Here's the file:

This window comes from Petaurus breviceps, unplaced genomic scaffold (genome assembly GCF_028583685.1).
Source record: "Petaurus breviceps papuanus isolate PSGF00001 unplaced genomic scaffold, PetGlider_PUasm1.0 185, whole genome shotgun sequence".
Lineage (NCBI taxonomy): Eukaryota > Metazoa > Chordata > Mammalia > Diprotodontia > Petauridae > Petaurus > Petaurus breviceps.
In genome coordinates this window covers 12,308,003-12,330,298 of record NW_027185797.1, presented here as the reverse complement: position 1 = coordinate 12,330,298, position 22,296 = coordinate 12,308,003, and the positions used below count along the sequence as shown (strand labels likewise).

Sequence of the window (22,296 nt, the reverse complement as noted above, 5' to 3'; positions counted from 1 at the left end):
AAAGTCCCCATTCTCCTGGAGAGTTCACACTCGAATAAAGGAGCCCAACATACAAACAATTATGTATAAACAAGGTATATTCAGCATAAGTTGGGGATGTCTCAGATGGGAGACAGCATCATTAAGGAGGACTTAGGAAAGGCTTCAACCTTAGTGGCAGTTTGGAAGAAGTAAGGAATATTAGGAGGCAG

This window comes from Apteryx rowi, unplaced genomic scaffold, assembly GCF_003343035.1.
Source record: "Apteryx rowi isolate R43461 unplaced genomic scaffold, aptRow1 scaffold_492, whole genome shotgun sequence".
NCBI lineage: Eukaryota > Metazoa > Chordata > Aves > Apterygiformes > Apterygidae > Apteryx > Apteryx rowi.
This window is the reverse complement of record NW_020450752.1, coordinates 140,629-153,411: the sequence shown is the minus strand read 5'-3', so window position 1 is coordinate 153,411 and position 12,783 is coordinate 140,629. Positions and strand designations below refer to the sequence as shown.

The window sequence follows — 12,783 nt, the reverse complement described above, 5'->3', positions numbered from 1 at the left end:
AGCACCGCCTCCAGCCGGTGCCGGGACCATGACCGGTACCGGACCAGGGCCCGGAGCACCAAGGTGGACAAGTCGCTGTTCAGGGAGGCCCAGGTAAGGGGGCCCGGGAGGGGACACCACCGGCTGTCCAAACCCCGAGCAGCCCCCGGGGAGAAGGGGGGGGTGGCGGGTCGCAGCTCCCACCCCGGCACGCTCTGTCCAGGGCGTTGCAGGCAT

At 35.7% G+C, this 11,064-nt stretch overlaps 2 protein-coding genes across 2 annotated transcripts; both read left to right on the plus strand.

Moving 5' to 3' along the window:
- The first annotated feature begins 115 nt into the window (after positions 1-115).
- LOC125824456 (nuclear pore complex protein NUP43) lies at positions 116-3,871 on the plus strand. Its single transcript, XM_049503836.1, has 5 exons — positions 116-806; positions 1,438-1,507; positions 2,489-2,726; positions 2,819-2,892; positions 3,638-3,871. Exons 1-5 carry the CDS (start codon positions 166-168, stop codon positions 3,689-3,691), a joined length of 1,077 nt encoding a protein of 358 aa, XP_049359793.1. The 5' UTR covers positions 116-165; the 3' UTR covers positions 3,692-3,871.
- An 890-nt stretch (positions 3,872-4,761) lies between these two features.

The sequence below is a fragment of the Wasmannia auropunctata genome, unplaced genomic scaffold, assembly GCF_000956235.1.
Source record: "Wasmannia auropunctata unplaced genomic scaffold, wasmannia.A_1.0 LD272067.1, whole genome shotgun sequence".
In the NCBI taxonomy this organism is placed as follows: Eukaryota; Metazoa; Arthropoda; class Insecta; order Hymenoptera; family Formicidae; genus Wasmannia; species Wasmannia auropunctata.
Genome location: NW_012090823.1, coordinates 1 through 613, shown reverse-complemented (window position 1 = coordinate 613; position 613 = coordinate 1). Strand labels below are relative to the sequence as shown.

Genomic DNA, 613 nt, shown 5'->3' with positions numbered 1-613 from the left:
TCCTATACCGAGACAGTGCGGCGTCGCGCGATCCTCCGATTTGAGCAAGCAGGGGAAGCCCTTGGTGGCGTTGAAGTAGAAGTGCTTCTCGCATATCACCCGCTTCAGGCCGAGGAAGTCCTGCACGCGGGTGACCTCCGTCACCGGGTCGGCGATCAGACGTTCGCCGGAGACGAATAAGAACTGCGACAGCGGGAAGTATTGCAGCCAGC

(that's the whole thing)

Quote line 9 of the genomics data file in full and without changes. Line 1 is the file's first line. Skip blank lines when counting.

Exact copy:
NCBI lineage: Eukaryota > Metazoa > Chordata > Aves > Apterygiformes > Apterygidae > Apteryx > Apteryx rowi.